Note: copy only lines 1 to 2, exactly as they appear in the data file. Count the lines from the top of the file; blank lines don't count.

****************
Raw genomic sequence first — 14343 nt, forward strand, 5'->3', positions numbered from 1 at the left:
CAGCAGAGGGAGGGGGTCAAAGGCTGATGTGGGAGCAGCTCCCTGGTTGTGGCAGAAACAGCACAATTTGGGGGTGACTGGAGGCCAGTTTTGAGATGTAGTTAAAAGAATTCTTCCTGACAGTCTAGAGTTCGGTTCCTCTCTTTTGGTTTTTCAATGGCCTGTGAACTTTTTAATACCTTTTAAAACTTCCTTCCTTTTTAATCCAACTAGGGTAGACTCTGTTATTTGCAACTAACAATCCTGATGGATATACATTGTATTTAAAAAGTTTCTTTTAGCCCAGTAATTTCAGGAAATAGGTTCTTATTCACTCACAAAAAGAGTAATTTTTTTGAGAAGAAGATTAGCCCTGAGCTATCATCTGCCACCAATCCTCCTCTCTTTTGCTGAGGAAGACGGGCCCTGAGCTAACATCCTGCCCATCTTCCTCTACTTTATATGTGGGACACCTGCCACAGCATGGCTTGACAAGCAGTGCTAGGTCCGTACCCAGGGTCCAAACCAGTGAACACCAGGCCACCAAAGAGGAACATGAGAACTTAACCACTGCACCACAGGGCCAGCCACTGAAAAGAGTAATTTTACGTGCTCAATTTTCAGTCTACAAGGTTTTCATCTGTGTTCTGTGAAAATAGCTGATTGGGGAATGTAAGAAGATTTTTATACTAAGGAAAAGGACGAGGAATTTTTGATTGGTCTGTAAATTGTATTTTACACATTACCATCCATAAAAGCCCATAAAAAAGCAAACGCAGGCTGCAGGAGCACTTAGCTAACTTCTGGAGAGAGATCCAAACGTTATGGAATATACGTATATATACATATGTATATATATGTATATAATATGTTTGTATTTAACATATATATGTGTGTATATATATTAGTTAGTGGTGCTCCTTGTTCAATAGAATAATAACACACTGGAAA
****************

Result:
Raw genomic sequence first — 14343 nt, forward strand, 5'->3', positions numbered from 1 at the left:
CAGCAGAGGGAGGGGGTCAAAGGCTGATGTGGGAGCAGCTCCCTGGTTGTGGCAGAAACAGCACAATTTGGGGGTGACTGGAGGCCAGTTTTGAGATGTAGTTAAAAGAATTCTTCCTGACAGTCTAGAGTTCGGTTCCTCTCTTTTGGTTTTTCAATGGCCTGTGAACTTTTTAATACCTTTTAAAACTTCCTTCCTTTTTAATCCAACTAGGGTAGACTCTGTTATTTGCAACTAACAATCCTGATGGATATACATTGTATTTAAAAAGTTTCTTTTAGCCCAGTAATTTCAGGAAATAGGTTCTTATTCACTCACAAAAAGAGTAATTTTTTTGAGAAGAAGATTAGCCCTGAGCTATCATCTGCCACCAATCCTCCTCTCTTTTGCTGAGGAAGACGGGCCCTGAGCTAACATCCTGCCCATCTTCCTCTACTTTATATGTGGGACACCTGCCACAGCATGGCTTGACAAGCAGTGCTAGGTCCGTACCCAGGGTCCAAACCAGTGAACACCAGGCCACCAAAGAGGAACATGAGAACTTAACCACTGCACCACAGGGCCAGCCACTGAAAAGAGTAATTTTACGTGCTCAATTTTCAGTCTACAAGGTTTTCATCTGTGTTCTGTGAAAATAGCTGATTGGGGAATGTAAGAAGATTTTTATACTAAGGAAAAGGACGAGGAATTTTTGATTGGTCTGTAAATTGTATTTTACACATTACCATCCATAAAAGCCCATAAAAAAGCAAACGCAGGCTGCAGGAGCACTTAGCTAACTTCTGGAGAGAGATCCAAACGTTATGGAATATACGTATATATACATATGTATATATATGTATATAATATGTTTGTATTTAACATATATATGTGTGTATATATATTAGTTAGTGGTGCTCCTTGTTCAATAGAATAATAACACACTGGAAA